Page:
PR measurement has historically been an embarrassment. From ad equivalencies to mention counts and “readership,” the industry has long struggled with how to measure success. Significant improvements in PR measurement have been made over the last decades, and it’s now an expected output from agencies.
Not only can agencies offer robust measurement reporting and ROI, but they should be.
Why Measure PR?
Historically, PR has been a bit behind the ball when it comes to showcasing how effective a campaign can be. Because PR campaigns generally aren’t as straightforward as an advertising campaign, for example, it takes a little more work to measure effectiveness. However, the C-suite has come to expect actual results of campaigns that tie directly into organizational objectives.
Although that alone is reason to measure, PR measurement should happen for three additional reasons:
1. Measurement gives a PR campaign focus
2. Measurement provides credibility
3. Measurement gives accountability
Seven Steps of Measurement
There are seven basic steps when it comes to measuring the success of a PR campaign. While these steps have been around for a while, they continue to evolve just as the industry does. The steps include:
Effective research provides an assessment of public opinions and preferences and can also help predict behavioral outcomes. Taking time to conduct research upfront makes it much easier to demonstrate the efficacy of the program down the line.
2. Identify Target Audiences
Basically, who influences the success of your business? The research done pre-campaign should help to define who the target audiences should be. You should not only know who they are, but also what they’re looking for.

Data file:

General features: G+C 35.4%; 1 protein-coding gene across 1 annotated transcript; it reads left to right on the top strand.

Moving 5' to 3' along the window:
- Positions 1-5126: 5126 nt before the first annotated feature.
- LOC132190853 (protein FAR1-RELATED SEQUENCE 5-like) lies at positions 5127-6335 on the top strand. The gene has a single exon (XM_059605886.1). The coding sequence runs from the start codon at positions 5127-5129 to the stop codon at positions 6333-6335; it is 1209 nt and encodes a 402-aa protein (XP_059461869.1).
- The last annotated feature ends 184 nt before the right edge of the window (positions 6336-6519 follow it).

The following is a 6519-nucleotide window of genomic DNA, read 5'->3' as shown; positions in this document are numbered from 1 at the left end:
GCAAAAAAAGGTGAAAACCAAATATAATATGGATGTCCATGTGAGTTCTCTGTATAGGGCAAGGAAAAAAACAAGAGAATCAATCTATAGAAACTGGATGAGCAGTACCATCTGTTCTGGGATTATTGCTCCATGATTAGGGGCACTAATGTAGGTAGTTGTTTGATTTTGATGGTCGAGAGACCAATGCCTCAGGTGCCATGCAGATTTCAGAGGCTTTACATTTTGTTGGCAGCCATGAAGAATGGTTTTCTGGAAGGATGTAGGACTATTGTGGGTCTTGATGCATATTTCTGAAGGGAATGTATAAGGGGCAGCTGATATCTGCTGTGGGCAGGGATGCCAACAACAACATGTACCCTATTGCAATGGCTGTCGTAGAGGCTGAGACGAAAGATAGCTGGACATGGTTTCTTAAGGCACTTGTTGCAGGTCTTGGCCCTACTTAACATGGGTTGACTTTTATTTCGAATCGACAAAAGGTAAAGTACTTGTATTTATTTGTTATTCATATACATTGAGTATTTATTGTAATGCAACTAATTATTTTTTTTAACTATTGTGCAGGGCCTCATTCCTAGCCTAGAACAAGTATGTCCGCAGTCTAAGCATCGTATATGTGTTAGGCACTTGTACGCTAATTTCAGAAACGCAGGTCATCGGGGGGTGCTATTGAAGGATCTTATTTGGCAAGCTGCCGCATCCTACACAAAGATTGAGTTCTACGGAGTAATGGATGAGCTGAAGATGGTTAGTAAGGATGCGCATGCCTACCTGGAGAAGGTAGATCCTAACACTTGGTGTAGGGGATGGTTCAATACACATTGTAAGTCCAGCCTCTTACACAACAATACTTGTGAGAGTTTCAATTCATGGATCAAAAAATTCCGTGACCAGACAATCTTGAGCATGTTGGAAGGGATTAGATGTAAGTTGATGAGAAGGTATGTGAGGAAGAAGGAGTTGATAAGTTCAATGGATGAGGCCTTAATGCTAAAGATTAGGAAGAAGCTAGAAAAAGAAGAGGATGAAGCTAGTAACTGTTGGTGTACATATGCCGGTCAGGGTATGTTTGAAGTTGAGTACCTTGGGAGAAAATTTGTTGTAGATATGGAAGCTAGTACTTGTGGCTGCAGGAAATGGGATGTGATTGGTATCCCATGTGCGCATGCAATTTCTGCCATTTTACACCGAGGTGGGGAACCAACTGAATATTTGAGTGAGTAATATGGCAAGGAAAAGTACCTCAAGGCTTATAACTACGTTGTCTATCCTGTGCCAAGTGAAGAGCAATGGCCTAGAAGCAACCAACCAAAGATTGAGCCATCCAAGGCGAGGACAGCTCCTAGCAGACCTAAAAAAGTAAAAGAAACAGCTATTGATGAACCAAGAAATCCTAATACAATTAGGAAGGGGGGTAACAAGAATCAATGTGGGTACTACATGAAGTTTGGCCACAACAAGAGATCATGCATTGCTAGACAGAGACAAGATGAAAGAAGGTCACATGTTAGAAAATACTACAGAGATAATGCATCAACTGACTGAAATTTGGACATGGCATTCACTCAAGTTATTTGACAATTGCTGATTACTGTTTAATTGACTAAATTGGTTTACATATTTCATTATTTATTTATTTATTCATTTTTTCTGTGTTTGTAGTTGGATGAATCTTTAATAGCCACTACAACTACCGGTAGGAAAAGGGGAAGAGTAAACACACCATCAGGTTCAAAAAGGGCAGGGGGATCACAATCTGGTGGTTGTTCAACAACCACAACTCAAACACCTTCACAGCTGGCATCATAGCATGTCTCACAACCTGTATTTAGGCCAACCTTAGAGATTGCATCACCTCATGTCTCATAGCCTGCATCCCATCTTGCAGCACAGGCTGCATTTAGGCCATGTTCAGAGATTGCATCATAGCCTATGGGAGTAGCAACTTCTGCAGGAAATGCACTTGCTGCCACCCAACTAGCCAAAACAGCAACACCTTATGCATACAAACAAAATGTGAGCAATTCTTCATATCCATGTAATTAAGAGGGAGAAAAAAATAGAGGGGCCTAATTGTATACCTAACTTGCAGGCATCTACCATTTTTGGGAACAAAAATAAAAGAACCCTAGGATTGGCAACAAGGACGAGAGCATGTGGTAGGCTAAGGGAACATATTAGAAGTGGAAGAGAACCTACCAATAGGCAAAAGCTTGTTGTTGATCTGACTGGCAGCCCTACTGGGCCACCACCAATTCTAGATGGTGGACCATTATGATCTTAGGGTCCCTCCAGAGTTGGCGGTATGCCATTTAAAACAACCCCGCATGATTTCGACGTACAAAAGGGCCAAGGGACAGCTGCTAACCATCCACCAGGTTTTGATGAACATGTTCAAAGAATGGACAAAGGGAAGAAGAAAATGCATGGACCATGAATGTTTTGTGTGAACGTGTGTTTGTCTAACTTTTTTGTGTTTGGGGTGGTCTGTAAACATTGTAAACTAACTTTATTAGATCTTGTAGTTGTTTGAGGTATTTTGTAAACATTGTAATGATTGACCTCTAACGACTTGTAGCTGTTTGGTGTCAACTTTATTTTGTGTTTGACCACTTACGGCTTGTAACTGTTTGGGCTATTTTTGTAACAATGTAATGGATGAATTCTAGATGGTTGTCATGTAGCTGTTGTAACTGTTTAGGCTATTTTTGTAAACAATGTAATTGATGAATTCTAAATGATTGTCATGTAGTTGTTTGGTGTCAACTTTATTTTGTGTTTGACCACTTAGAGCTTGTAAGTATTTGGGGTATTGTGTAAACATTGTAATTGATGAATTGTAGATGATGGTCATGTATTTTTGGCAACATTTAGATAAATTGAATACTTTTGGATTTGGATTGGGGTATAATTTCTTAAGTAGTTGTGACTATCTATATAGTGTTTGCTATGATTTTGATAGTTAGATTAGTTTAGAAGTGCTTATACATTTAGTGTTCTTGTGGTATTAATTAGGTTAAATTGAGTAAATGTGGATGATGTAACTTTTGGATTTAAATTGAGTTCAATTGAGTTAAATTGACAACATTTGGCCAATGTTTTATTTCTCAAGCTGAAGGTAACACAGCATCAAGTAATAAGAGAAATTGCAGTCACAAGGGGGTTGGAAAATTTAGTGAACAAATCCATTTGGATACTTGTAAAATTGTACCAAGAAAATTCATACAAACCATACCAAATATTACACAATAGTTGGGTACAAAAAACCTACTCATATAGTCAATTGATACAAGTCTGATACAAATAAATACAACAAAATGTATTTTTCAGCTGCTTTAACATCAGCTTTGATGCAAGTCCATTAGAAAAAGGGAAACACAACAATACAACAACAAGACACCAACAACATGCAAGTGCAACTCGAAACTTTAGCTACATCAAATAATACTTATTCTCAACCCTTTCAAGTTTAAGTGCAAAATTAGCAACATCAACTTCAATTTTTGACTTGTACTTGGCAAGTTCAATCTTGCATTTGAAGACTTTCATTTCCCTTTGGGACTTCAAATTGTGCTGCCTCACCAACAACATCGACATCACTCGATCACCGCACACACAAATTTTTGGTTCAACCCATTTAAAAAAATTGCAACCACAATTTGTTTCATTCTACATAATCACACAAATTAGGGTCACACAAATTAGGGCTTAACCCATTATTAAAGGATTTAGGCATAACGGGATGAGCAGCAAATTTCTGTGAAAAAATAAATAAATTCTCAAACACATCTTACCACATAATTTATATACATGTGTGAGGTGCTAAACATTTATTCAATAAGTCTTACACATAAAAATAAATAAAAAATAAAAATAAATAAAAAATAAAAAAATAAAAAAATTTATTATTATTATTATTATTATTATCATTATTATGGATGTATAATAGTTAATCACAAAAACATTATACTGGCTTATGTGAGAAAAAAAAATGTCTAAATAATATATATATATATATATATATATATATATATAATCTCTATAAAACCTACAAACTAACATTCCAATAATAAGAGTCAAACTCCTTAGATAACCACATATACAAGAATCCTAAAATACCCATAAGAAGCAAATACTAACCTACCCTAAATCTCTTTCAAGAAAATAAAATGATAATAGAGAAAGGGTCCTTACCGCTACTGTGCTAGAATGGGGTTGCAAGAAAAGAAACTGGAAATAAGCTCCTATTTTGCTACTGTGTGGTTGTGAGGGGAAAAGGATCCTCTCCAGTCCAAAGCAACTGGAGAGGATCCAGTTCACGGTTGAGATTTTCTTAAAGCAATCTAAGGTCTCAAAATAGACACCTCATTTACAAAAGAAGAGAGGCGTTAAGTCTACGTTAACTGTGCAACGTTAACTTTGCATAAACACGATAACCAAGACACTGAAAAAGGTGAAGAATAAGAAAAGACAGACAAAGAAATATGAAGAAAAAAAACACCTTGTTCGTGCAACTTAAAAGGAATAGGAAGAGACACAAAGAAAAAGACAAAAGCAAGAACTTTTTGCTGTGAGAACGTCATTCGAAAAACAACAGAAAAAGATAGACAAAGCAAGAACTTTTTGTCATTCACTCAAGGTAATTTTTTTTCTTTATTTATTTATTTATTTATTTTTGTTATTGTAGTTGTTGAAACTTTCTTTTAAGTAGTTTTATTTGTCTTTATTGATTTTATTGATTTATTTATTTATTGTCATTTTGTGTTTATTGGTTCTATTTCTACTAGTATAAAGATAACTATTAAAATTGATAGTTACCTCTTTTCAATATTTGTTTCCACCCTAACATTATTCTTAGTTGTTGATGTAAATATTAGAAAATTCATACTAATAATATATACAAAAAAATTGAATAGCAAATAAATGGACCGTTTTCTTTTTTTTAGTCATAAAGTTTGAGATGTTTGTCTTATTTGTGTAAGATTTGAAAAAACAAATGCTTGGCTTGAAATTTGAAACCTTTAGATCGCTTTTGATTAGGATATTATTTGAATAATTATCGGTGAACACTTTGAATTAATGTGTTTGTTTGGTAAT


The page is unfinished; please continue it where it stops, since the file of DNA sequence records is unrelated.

3. Set the Campaign Objectives
These objectives should be SMART, that is:
» Relevant (or Realistic)
Keep in mind that there can be business objectives, PR objectives, and campaign-specific objectives. Be sure you’re clear about what objectives you’re setting. And most importantly, make sure everyone agrees on these objectives, including key executives.
4. Define Measurement Criteria
Basically, what are you measuring? Opinions, sales, behavior, etc. are all outcomes that can be measured.
5. Define a Benchmark
Inherently, measurement is a comparative tool. To determine whether a campaign is successful or not, you need to compare the results to something. So take a look at the information you have from your research and determine what you can use as a benchmark. Internal information is good, competitive information is better.
6. Select a Measurement Tool
Your measurement tool will depend on what type of data you’re interested in collecting. Look back to step 3 – what are your objectives? If the objective is to increase web traffic, the correct measurement tool is web server analytics; if the objective is awareness, the correct measurement tool is a survey.
7. Draw Conclusions and Adjust
Has the PR program succeeded or fallen short? Why did that happen? What has been learned? Once you’ve come up with answers to these questions, make the appropriate adjustments and start the process again.
PR measurement and evaluation is a circular process – information is acquired, changes are made based on that information, more information is acquired, more changes are made, and the process is repeated over again. Ideally, each time a change is made the campaign gets stronger and produces better results.
I like to sum up PR measurement with a quote from Mark Weiner, a PR News Hall of Famer and author of, “Unleashing the Power of PR: A Contrarian’s Guide to Marketing and Communication” :